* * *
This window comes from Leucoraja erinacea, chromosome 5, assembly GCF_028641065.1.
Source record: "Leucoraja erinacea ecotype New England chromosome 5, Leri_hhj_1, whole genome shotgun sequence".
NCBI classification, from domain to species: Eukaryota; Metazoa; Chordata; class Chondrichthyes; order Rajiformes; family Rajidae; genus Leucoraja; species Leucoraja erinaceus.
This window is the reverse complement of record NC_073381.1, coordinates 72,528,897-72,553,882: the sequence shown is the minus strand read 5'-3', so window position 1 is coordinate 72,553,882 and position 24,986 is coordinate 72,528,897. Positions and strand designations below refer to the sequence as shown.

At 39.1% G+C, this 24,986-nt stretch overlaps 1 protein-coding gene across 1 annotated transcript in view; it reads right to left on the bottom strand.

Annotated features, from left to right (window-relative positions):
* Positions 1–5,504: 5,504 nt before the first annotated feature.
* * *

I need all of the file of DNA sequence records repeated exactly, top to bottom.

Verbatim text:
This window comes from Leucoraja erinacea, chromosome 5, assembly GCF_028641065.1.
Source record: "Leucoraja erinacea ecotype New England chromosome 5, Leri_hhj_1, whole genome shotgun sequence".
NCBI classification, from domain to species: Eukaryota; Metazoa; Chordata; class Chondrichthyes; order Rajiformes; family Rajidae; genus Leucoraja; species Leucoraja erinaceus.
This window is the reverse complement of record NC_073381.1, coordinates 72,528,897-72,553,882: the sequence shown is the minus strand read 5'-3', so window position 1 is coordinate 72,553,882 and position 24,986 is coordinate 72,528,897. Positions and strand designations below refer to the sequence as shown.

At 39.1% G+C, this 24,986-nt stretch overlaps 1 protein-coding gene across 1 annotated transcript in view; it reads right to left on the bottom strand.

Annotated features, from left to right (window-relative positions):
* Positions 1–5,504: 5,504 nt before the first annotated feature.